Keto drinks, The Best And The Worst

Keto drinks, The Best And The Worst

Thirsty on the keto diet? Keeping well hydrated is important to feel your best. What are the best drinks? What drinks should you avoid?

Simple tip: water is wonderful. Whether flat or sparkling, it has no carbs and is a great thirst-quencher. Add a sprinkle of salt if you have keto flu or a headache.

Another great choice is tea or coffee, but don’t add sugar! An occasional glass of wine is okay, too.

This visual guide depicts the best and worst options.

The numbers are the grams of net carbs in a typical serving, such as the size served in a restaurant or amount packaged in a typical can or bottle.

Drinks with green numbers are good keto options. Drinks with asterisks have some special caveats. Read on for details.

Regarding coffee or tea: just one teaspoon of sugar (one cube) is 4 grams of carbs, which makes it hard to stay below keto’s 20 grams of carbs a day.

Size Matters

Drinking a sugary soft drink on a keto diet is never a good idea, but size truly matters. A large bottle (i.e 33 ounces or 1 liter or more) has more carbs than almost an entire week’s keto allowance.

A can of soda can kick you out of ketosis for a day, but a large bottle may prevent ketosis for a number of days or even a week.

If you have diabetes or insulin resistance, avoid all sugary soft drinks in order to keep your blood glucose stable and improve your health.

Diet Sodas, Yay or Nay?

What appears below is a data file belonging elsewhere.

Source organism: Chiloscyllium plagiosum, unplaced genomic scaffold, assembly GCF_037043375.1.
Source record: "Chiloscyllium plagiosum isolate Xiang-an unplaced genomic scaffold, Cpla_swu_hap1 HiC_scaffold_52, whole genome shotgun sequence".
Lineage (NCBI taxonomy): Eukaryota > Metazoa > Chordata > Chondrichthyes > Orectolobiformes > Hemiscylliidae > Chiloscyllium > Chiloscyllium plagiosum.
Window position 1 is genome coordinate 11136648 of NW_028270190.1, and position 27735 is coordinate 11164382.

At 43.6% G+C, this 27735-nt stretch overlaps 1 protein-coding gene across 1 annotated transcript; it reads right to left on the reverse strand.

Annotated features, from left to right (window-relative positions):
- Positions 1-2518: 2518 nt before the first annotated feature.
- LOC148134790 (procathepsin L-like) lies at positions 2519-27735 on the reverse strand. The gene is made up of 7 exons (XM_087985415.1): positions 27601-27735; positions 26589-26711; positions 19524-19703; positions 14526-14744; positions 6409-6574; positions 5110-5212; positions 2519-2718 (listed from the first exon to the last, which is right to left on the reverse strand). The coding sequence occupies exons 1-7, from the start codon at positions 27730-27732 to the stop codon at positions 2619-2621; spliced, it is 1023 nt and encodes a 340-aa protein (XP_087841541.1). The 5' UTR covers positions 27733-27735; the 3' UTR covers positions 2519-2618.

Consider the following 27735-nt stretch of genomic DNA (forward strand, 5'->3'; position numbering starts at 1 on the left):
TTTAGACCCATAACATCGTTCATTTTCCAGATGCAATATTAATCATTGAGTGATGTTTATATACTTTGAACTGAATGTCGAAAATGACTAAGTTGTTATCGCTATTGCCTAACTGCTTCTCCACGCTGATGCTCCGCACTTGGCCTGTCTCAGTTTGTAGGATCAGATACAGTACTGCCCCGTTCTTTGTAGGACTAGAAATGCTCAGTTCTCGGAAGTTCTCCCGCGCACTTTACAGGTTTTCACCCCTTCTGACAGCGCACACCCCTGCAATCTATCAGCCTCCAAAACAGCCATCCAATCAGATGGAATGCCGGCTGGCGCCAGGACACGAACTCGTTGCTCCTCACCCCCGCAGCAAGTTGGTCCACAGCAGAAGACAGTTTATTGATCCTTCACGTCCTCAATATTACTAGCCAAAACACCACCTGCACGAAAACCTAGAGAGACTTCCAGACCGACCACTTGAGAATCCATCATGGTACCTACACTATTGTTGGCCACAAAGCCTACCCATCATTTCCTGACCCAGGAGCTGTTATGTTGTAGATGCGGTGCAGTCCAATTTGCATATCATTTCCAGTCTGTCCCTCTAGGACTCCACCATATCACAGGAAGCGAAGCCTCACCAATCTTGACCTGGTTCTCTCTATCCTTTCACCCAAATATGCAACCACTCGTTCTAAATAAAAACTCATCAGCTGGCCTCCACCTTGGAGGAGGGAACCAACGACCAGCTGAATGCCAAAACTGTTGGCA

Over the last 40 years, diet sodas without calories or carbs have had a huge market around the world, promoting the idea that you can have a sugary-tasting beverage without any of the harms and consequences of real sugar. Alas, it is not that simple.

Sweetened with artificial products like aspartame, sucralose, acesulfame K or refined stevia, these diet drinks are not necessarily helpful for sustained weight loss or improved health.

Their problems include maintaining cravings for sweet tastes, which can undermine keto progress and keep sugar addictions in place.

Acting on the same taste bud sensors as real sugar, they blunt the ability to taste the natural flavors and sweetness of real food.

Some sweeteners, such as sucralose, can still cause a blood glucose and insulin response and contribute to fat storage. Observational studies show that drinking diet soft drinks is associated with higher BMIs and higher rates of cardiovascular disease.

Other studies have noted that their long term impact on many health factors is still unknown, but that they may alter many body processes, such as metabolism, brain reward systems, appetite regulation, and the microbiome.

Studies supporting the use of diet soft drinks in weight loss programs are often conducted by the diet drink industry. A 2017 study found that much of the research on artificial sweeteners has been funded by industry and features conflict of interest, research bias, and positive results that cannot be reproduced.

Drinking diet soda may or may not be better than drinking sugary soda. However, one thing is certain. If you can cut both out of your daily beverage habits, your health and waistline will likely thank you.